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Susanne Åkesson awarded Ig Nobel Prize 2016!

Yesterday evening, Susanne Åkesson together with an international team of physicists got the Ig Nobel physics prize for discovering why white-haired horses are the most horsefly-proof horses, and for discovering why dragonflies are fatally attracted to black tombstones.
häst i zebratäcke

Ig Nobel Prize is awarded  yearly by the The Magazine: Annals of Improbable Research to ”improbable ”research.” Their goal is ”to make people laugh, then make them think. We also hope to spur people's curiosity, and to raise the question: How do you decide what's important and what's not, and what's real and what's not — in science and everywhere else?”

This is not the first time the Ig nobel prize is awarded researchers from the Biology department in Lund. In 2013, Marie Dacke, Eric Warrant och Emily Baird got the prize for discovering that when dung beetles get lost, they can navigate their way home by looking at the Milky Way.

Congratulations Susanne and collegues! We hope to be back with a comment from Susanne within short.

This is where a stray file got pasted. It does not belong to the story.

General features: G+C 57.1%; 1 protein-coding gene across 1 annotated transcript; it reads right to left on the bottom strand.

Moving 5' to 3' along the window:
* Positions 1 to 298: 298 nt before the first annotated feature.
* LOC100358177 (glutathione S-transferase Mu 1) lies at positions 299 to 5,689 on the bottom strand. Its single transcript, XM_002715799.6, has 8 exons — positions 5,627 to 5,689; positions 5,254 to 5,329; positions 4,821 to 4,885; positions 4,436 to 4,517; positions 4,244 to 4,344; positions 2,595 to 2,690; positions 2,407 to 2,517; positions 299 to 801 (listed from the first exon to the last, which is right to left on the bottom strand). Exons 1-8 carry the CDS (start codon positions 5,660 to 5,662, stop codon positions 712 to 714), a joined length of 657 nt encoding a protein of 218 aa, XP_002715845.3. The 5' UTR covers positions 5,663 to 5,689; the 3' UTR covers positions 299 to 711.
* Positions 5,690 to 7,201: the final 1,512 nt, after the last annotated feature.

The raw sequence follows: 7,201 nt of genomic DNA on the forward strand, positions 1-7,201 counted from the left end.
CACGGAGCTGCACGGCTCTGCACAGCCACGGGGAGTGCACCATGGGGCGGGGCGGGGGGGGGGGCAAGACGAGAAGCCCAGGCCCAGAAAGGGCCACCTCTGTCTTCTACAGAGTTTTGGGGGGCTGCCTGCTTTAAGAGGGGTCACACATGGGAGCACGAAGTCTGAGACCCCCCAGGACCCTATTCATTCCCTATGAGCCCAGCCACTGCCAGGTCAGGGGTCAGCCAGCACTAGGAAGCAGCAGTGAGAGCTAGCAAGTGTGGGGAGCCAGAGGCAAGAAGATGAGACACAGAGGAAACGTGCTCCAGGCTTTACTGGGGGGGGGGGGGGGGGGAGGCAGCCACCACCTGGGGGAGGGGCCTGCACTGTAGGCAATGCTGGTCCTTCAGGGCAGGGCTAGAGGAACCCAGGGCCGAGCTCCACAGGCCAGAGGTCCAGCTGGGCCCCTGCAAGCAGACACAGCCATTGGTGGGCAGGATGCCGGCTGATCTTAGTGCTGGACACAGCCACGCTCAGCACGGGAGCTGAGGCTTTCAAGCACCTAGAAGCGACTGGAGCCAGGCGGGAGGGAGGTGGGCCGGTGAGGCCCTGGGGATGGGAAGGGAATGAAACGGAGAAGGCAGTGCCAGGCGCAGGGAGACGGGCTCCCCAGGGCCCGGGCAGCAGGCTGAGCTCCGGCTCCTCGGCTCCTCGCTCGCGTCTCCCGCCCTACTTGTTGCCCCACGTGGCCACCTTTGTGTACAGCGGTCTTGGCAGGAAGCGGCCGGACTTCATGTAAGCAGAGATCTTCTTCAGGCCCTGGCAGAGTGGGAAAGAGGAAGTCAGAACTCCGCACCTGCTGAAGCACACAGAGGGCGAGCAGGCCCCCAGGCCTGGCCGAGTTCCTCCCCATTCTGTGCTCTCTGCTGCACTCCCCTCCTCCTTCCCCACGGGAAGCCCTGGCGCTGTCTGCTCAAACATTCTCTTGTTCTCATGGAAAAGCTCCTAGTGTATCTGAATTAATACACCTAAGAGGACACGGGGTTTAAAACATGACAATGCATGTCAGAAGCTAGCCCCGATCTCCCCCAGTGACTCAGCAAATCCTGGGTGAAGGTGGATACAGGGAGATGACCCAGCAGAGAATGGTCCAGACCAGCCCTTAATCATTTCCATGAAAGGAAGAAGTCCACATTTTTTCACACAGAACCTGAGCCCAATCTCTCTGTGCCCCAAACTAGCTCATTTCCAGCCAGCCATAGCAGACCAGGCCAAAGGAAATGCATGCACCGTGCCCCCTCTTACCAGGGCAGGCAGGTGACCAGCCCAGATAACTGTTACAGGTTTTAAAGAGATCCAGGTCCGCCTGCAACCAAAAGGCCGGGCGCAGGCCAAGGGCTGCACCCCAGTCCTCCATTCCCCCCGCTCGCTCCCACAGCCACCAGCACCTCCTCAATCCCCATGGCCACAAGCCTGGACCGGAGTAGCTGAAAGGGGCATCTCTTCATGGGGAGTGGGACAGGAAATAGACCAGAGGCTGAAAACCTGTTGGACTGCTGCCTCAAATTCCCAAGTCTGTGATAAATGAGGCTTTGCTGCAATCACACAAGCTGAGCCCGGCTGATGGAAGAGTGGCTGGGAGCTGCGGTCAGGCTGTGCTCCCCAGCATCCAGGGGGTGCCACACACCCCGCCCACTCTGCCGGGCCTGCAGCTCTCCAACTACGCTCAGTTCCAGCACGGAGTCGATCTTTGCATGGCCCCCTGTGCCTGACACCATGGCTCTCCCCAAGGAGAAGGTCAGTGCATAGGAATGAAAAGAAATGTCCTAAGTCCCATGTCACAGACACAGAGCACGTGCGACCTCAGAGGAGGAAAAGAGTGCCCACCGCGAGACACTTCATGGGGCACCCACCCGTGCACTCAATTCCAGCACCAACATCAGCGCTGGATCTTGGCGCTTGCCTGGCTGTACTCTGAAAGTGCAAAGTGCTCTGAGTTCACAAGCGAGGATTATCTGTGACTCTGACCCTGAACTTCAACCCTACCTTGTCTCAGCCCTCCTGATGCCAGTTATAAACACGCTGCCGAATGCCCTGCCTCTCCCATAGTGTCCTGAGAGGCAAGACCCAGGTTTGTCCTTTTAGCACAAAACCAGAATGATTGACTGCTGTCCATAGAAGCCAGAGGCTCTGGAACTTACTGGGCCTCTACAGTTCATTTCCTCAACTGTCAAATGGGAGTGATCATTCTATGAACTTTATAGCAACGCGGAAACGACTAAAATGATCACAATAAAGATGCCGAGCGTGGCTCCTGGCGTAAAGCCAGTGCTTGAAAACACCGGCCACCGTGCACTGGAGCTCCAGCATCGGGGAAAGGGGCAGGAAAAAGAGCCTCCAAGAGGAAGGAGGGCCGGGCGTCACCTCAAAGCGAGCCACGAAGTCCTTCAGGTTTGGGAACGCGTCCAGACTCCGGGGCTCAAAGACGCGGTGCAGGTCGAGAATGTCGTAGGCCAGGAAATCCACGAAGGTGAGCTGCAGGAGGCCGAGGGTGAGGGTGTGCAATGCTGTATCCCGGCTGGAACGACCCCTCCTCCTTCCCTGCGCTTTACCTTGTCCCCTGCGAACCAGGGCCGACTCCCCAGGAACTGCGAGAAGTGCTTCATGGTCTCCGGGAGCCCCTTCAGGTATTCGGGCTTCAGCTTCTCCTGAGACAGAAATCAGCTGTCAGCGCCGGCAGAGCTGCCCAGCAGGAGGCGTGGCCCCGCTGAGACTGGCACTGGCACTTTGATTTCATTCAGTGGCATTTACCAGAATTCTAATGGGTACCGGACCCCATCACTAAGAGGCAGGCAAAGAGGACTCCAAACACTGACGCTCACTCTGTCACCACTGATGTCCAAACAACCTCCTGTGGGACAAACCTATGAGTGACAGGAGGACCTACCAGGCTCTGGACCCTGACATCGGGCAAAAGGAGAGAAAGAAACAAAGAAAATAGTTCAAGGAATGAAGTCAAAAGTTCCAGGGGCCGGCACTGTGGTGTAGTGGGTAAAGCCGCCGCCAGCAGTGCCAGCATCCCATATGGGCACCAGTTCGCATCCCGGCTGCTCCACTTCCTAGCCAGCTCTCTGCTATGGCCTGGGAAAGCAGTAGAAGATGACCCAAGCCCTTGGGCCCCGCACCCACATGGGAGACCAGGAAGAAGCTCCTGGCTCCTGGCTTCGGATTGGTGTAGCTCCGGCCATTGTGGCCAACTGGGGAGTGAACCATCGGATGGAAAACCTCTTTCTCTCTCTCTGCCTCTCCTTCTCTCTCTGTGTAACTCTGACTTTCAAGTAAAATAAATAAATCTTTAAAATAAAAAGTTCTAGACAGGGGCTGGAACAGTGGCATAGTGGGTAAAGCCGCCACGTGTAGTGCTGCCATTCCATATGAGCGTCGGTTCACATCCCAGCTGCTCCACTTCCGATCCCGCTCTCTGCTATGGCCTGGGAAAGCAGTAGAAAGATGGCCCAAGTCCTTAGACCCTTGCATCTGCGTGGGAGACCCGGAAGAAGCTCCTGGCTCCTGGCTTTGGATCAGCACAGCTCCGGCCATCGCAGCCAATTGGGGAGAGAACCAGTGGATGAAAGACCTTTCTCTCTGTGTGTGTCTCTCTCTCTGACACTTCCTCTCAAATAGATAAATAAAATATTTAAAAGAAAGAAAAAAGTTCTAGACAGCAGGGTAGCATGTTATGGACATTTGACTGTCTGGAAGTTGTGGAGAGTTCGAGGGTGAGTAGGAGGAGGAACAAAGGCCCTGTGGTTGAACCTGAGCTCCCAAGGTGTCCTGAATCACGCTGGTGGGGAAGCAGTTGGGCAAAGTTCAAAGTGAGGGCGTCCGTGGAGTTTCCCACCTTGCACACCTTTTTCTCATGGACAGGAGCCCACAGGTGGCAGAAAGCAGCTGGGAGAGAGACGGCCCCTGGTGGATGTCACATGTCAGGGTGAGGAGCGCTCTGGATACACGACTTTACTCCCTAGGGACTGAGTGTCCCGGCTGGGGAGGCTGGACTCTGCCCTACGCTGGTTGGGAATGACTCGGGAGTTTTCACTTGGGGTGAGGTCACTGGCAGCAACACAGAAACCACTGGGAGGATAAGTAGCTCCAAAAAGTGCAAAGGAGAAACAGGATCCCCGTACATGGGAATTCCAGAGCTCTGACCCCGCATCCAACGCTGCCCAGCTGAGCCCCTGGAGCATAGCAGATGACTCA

Read more on Improbable research

Read more about the research

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PHYSICS PRIZE [HUNGARY, SPAIN, SWEDEN, SWITZERLAND] — Gábor Horváth, Miklós Blahó, György Kriska, Ramón Hegedüs, Balázs Gerics, Róbert Farkas, Susanne Åkesson, Péter Malik, and Hansruedi Wildermuth, for discovering why white-haired horses are the most horsefly-proof horses, and for discovering why dragonflies are fatally attracted to black tombstones.

REFERENCE: "An Unexpected Advantage of Whiteness in Horses: The Most Horsefly-Proof Horse Has a Depolarizing White Coat," Gábor Horváth, Miklós Blahó, György Kriska, Ramón Hegedüs, Balázs Gerics, Róbert Farkas and Susanne Åkesson, Proceedings of the Royal Society B, vol. 277 no. 1688, pp. June 2010, pp. 1643-1650.

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Centre for Animal Movement Research
Evolutionary Ecology, Department of Biology
Ecology building S-223 62 Lund Sweden